Marilyn Monroe died August 5th, 1962; two months after her thirty-sixth birthday; dead almost fifty years yet her legacy is as vibrant as ever. A phenomenon that puzzles today, defies comprehension; a magnetism that exponentially gathers devotees with the passage of time.
The film is based on a book by filmmaker Colin Clark (Eddie Redmayne as handsome, vapid “Colin”; who isn’t a touch vapid at twenty-three?); he is the “third” assistant director on a Lawrence Olivier production of “The Prince and the Showgirl”; starring the doomed Marilyn and Mr. Olivier (Kenneth Branagh, a fine actor, totally miscast as the perfectly chiseled, powerfully seductive, professional Lawrence Olivier). Their poisonous, contentious relationship comes close to devouring and destroying the cast and crew.
“Marilyn”, with her invincible pheromones, lures the star- struck and vulnerable “Colin” into her sensual, prismatic lair. Michelle Williams is beautiful, sexy, luminous, “walks the walk”, “talks the talk”; scholarly in capturing the enigmatic, maimed, tortured, tarnished spirit , of this unmatched icon of Hollywood lore. Missing was Marilyn’s craving, intellectual lust for learning; because of her roles, there was an assumption of stupidity; her insecurities, generated by her diseased formative years; lethal cures; choices that eventually lead to her demise; her tenuous, fractured mind still craved literature on a myriad of subjects. The shot of James Joyce’s “Ulysses” on her nightstand was a minimal commentary on her literary interests.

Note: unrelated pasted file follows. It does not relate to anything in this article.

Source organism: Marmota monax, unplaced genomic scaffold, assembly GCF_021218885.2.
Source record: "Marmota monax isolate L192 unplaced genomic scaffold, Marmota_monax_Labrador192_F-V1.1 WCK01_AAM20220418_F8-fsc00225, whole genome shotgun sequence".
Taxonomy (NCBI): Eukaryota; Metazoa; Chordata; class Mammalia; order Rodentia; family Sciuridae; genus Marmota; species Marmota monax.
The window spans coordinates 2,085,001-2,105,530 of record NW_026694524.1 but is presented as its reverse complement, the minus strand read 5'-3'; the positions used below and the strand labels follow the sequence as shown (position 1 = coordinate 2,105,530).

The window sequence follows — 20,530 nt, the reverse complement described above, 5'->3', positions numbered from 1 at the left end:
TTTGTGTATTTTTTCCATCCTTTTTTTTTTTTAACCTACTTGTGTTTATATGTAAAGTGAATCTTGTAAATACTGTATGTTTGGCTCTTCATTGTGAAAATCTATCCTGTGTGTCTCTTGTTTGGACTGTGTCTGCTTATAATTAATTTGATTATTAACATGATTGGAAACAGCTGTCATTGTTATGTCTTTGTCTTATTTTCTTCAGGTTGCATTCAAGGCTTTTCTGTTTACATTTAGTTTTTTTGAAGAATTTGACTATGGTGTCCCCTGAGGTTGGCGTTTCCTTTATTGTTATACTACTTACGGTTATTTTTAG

There are some delicious minor roles: Judi Dench as “Sybil Thorndike” adds levity, warmth and is the force behind the completion of the film; Dominic Cooper is “Milton Green” Marilyn’s dumped former lover and part of the production; Zoe Wannamaker, “Paula Strasberg” is Sevengali-like as Marilyn’s “method” acting coach; she earned every cent of her salary.
“My Week with Marilyn” is blissful on the eye and ear; but its core resides with this tragic woman who was incapable of rising above or understanding her massive seduction of the populace. With the conclusion of WWII women were forced back into their homes after a brief hiatus; they replaced men in jobs vacated for the war effort; Marilyn spoke to the inner most desires of men; blond, voluptuous, malleable; an unattainable goddess. In the end her demons conquered her; it is unimaginable the torments she suffered at the hands of men; used, abused, cast off; all with her consent.
She has been lionized, immortalized; Andy Warhol silkscreened her face and lips, his painterly, redundant caress freezes for all eternity her beauty and youth. Yes, Marilyn will be forever young, a shimmering, incandescent, fated figure; her overwhelming attributes, insufficient in coping with a fragile, sad, broken psyche.
“My Week with Marilyn” is not a great film but potent nonetheless; Marilyn asks the bewitched Colin, when confronted with the paparazzi if she should be “her”; Marilyn masking the damaged Norma Jeane Baker; the wounds of her traumatic childhood inhibiting, stifling any chance of normalcy, scars stunting a future, a life, love. Her final moments, looking in a mirror, envisioning nothing.